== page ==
It’s around 1989 and I’m making my umpteenth trip to my local video shop . I always visit the same one as they’re kind enough to keep any posters I might want; usually of the horror variety, though I’m not adverse to other genres (I’m a teenager, not a snob). Besides, they’ve just handed me a poster for Less Than Zero and Jami Gertz is on the cover, so…

Anyway, I’m perusing the cramped isles of VHS delights in the tiny but packed shop (I wish I could remember the name) and I’m always drawn back to four films that never fail to entertain me. Summer School (absolute gold for Dave and Chainsaw alone!), The Lost Boys, Fright Night and a little oddity called My Best Friend is a Vampire (or I Was a Teenage Vampire, depending upon which title your video shop kept).

Picking the box up and reading the blurb on the back – as if I haven’t read it before! – I add it to my other picks for the night: actually, if I remember correctly rentals were for two nights, so I was all set. The lady behind the counter smiles and seeks out the numbered VHS cassettes, pops them in boxes emblazoned with the video shop logo – nope, still can’t remember the name – and looks at me quizzically while holding up My Best Friend is a Vampire. “You know this is a B-Movie, right?” I reply in the affirmative, a big grin on my face. Inwardly, I’m thinking, ”So what, it’s brilliant!” I pay for my rentals and race home to my waiting monolithic VHS player.

You’ve probably never heard of My Best Friend is a Vampire unless, like me, you discovered it by accident or you’re a David Warner completist. But I am here to tell you that you’re missing out. If, like me, you were an avid daydreamer and horror fan then pondering the subject of vampirism came pretty natural. Also, following my initiation into the vampire film via The Lost Boys I was perpetually on the lookout for new fang-based movies to obsess over. I’d covered off Near Dark, the aforementioned Fright Night, and a number of others, but I wasn’t quite ready for The Hunger (I was still ensconced in more relatable teen material) and Fright Night Part 2 hadn’t yet found its way to my local video shop.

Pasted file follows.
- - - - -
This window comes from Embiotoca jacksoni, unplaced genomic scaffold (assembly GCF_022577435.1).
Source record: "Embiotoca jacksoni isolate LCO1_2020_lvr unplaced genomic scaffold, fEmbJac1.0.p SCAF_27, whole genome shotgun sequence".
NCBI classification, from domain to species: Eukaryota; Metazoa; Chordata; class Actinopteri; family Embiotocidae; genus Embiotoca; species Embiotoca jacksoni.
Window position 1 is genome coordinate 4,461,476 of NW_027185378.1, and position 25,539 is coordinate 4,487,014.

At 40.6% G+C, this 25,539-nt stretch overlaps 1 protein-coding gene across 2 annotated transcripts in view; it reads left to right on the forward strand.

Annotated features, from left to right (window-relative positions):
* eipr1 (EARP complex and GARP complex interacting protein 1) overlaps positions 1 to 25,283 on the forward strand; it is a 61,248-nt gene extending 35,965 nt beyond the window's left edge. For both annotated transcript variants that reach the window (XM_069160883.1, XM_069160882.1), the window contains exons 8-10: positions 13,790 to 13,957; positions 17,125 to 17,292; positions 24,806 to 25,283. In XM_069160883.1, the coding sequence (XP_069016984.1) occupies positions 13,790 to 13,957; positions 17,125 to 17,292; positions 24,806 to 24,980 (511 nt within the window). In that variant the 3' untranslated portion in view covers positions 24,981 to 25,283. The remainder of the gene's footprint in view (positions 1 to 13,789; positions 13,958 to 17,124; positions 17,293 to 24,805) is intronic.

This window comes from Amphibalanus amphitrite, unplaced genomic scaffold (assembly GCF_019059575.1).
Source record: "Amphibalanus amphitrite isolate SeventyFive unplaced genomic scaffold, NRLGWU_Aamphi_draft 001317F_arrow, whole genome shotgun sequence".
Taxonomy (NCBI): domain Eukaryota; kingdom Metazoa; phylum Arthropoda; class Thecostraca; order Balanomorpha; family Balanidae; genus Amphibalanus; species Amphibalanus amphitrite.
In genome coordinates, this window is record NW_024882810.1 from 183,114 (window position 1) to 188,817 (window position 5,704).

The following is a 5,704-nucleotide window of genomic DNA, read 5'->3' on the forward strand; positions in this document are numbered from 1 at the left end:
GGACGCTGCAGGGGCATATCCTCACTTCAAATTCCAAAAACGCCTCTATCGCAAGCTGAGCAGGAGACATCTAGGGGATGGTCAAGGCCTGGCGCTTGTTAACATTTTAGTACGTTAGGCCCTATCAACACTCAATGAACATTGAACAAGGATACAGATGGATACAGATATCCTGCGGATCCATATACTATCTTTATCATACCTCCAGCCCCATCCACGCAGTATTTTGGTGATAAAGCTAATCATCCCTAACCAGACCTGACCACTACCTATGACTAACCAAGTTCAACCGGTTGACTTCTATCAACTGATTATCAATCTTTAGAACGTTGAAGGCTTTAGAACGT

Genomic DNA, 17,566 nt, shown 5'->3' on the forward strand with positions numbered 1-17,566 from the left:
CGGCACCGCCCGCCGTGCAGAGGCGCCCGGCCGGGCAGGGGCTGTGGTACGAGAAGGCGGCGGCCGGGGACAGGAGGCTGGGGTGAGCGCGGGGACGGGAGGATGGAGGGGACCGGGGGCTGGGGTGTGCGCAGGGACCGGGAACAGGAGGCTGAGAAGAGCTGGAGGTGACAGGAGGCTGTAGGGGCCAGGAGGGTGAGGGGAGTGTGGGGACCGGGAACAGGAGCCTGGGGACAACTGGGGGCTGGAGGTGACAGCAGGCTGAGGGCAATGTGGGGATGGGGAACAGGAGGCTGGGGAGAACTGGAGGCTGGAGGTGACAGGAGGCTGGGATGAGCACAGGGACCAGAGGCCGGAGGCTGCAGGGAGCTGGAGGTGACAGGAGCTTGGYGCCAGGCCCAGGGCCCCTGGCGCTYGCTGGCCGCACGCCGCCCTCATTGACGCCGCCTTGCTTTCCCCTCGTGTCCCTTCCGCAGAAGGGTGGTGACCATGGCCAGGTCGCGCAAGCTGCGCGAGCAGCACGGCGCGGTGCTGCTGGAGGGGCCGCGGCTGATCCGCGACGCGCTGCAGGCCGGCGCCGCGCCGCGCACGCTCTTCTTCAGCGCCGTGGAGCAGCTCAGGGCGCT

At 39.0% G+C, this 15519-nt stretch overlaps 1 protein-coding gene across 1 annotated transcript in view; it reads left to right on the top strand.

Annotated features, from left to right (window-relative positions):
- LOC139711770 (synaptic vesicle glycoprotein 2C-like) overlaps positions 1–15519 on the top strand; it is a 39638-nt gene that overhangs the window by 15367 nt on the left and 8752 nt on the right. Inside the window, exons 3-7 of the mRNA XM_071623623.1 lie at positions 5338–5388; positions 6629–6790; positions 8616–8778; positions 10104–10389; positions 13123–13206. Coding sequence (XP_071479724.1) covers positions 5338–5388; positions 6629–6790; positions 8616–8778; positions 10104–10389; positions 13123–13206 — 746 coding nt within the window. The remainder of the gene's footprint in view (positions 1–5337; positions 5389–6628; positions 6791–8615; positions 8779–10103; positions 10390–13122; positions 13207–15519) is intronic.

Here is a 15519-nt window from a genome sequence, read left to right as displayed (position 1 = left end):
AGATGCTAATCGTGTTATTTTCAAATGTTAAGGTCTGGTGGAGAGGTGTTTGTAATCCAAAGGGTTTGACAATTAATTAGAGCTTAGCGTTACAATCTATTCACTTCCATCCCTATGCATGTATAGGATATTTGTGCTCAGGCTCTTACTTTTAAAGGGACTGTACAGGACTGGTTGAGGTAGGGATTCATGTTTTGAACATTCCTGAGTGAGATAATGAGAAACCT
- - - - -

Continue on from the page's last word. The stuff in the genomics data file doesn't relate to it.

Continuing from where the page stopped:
What My Best Friend is a Vampire gave me was an awkward teen, just like myself, in extraordinary circumstances, which I clearly wasn’t – living amid the humdrum of southern England – but it offered me the escapism I desired. Also, it flirted with some interesting themes, such as sex, death, homosexuality, sexually transmitted disease, etc., but not in any great depth – I was a teenager, I didn’t need a lesson I needed entertainment!

Also, let’s not forget, the film starred an absolute plethora of interesting actors, from horror film royalty in David Warner, to Gregory Peck (ok, his daughter). Then there was Robert Sean Leonard as the titular vampire, Jeremy, whose star was about to shine brightly, albeit briefly, in Dead Poet’s Society. The more eagle-eyed of you may even notice Evan Mirand as who plays Jeremy’s best friend. Mirand also starred in the ace Brat Pack ensemble TV movie The Brotherhood of Justice and had a couple of small roles in David Fincher’s Seven and Fight Club. Hell, even Kathy Bates shows up in a small role. It’s a veritable who’s who!

Eventually, with the monstrous all-encompassing rise of Blockbuster Video, my little treasure trove of a shop shut down, taking My Best Friend is a Vampire with it. I tried my local Blockbuster but to no avail and eventually, reluctantly moved on. What snapped the film back into my consciousness last week after almost twenty years, I have no idea, but I’m determined to get hold of a copy. It’s only available in DVD form at present and looks out-of-print, but surely its time for the likes of Scream Factory to give My Best Friend is a Vampire its overdue…um….due.

For your viewing pleasure, here is a scene from the film in all its 80s glory. Enjoy….

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